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Ask the Experts: Science and Nature Toys
By Jodi M. Webb
May 1, 2003

If you want to encourage a child to explore science, you first have to abandon a few traditional ideas you may have about scientific learning. Ask most people what a science toy is, and you’ll get the obvious answers: microscopes, magnifying glasses, and prisms.

But Michael Elsohn Ross, a naturalist at Yosemite National Park and author of over a dozen children’s books about science and nature, doesn’t want parents to overlook toys that don’t necessarily scream “science.”

See For Yourself: More Than 100 Experiments for Science Fairs and Projects

“Any toy can end up being used for scientific exploration,” says Ross, “whether it be Silly Putty, toy gliders, balloons, mini-cars, or action figures.”

Scientists can learn to turn the toy box into a science lab with Vicki Cobb’s book See For Yourself: More Than 100 Experiments for Science Fairs and Projects. The chapter “Inspirations from the Toy Store” makes use of metal slinkies, ping-pong balls, toy slime, glow bracelets and more to give fun demonstrations of the laws of science.

Aside from re-thinking science toys, retailers are also reexamining the audience for science toys. Although some people think of science as a “boy thing,” Joseph Mistishen, owner of three Nature and Discovery Stores in Pennsylvania, sees girls developing an increasing interest in science toys. “Toys are fun, but working on science—that’s really fun,” says Mitishen. “You learn through doing.”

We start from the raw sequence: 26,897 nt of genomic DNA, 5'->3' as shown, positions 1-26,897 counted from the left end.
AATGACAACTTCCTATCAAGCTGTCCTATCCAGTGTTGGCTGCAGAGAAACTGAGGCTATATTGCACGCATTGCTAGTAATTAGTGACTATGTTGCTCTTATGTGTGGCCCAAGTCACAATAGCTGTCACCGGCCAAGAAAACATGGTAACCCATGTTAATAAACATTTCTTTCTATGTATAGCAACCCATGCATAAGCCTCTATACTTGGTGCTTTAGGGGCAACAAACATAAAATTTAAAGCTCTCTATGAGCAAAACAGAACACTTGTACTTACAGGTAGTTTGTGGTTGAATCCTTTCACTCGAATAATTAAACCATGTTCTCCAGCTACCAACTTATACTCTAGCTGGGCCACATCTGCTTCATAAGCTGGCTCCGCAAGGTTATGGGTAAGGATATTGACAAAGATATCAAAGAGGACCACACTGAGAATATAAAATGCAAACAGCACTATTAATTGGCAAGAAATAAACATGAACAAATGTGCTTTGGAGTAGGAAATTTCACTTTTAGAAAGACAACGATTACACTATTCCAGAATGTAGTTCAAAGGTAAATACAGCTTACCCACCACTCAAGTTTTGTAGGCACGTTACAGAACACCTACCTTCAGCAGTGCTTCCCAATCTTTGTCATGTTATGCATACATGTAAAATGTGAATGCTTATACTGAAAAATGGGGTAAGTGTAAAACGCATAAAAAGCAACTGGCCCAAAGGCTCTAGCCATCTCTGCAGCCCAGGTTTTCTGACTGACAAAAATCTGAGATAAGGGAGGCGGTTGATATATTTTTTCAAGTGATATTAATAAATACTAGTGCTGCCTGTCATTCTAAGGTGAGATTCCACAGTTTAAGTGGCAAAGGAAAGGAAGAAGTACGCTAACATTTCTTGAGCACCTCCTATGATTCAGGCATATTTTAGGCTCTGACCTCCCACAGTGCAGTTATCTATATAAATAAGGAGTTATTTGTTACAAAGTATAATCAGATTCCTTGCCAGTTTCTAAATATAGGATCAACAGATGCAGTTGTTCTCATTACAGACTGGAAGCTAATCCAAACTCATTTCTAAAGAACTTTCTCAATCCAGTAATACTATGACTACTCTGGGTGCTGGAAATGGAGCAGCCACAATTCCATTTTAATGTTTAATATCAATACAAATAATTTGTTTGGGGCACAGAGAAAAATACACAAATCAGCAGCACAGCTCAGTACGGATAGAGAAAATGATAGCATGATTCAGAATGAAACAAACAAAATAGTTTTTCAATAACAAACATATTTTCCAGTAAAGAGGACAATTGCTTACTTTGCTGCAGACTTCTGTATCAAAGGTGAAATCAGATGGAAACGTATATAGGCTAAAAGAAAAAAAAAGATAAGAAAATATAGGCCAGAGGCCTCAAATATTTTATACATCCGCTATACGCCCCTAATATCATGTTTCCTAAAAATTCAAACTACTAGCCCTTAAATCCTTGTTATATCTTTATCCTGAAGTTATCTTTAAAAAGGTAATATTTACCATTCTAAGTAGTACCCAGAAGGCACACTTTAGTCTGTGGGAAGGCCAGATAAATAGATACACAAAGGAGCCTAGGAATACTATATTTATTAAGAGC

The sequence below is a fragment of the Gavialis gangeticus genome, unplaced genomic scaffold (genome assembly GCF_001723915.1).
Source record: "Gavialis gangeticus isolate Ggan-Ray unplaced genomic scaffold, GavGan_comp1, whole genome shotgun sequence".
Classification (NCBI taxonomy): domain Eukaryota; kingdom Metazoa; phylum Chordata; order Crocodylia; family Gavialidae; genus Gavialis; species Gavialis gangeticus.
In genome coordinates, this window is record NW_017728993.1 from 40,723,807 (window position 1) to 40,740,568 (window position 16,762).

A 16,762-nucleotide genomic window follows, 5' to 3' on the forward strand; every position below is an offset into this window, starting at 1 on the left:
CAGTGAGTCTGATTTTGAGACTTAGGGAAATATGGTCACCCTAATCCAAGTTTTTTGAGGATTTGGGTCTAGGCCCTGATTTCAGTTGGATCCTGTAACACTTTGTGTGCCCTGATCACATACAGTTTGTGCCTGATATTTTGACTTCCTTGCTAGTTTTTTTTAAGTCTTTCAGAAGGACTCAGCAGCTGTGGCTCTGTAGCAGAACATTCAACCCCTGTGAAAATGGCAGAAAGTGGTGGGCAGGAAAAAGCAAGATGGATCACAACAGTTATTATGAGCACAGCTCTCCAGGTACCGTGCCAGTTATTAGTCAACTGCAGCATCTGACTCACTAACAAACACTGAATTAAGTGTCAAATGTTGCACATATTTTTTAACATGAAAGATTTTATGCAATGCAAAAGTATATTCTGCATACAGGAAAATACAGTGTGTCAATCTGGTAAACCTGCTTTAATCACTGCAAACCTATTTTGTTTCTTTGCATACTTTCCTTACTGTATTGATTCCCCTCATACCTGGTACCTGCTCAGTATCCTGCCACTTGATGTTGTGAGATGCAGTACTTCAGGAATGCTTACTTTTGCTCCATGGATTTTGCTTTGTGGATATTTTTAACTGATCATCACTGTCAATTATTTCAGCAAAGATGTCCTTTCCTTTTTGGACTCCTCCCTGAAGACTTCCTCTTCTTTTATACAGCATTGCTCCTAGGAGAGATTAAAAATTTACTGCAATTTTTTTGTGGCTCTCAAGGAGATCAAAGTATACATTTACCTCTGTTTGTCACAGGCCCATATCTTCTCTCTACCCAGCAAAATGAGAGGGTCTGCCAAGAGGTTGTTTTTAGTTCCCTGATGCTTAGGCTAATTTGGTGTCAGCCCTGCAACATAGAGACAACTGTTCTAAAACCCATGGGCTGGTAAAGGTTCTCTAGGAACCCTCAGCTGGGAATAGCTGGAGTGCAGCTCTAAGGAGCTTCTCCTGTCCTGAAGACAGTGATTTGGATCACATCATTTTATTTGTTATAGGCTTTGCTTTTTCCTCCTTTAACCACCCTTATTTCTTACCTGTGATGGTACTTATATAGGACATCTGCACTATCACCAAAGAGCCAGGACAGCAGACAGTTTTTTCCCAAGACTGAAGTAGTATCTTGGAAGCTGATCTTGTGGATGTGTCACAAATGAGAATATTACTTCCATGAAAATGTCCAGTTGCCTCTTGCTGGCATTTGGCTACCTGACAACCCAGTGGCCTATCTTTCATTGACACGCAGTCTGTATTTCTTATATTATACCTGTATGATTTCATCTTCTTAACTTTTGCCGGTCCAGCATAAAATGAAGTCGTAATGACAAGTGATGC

Sandbox Scientists

Ross, whose book Sandbox Scientists is a guide for scientists from ages two to eight, points out that children are explorers from infancy. Long before their day includes a regular science class, children are questioning and experimenting with their environment. Remember the countless times children drop unwanted strained peas on the kitchen floor? A future Isaac Newton in the making, perhaps. “Children learn more about the science process, rather than a body of facts,” explains Ross. “Later, when they are formally introduced to big ideas such as buoyancy or aerodynamics, their early experiments give them real life experience to add validity to the laws of nature.”

When shopping for quality science and nature toys, don’t allow yourself to be fooled by impressive claims or packaging, Mistishen says. “For example, a line of chemistry sets boasted ‘500 Experiments You Can Do,’” says author Vicki Cobb. “Unfortunately, the booklet was so badly written that the kid couldn’t do the first experiment, let alone the 499 to follow.”

Mistishen admits that sometimes products don’t live up to their promises, but he often opens a sample to show curious customers. Ross recommends comparison shopping—not just for price, but also for durability since science toys are usually used repeatedly and under less than ideal conditions. “A plastic 2-power magnifying lens may cost a few dollars less than a 5- power Bausch and Lomb lens,” says Ross, “but it is easily damaged and its magnifying powers are barely noticeable.”

So, like a true scientist, be skeptical and follow your hunches when strolling the science toys aisle.


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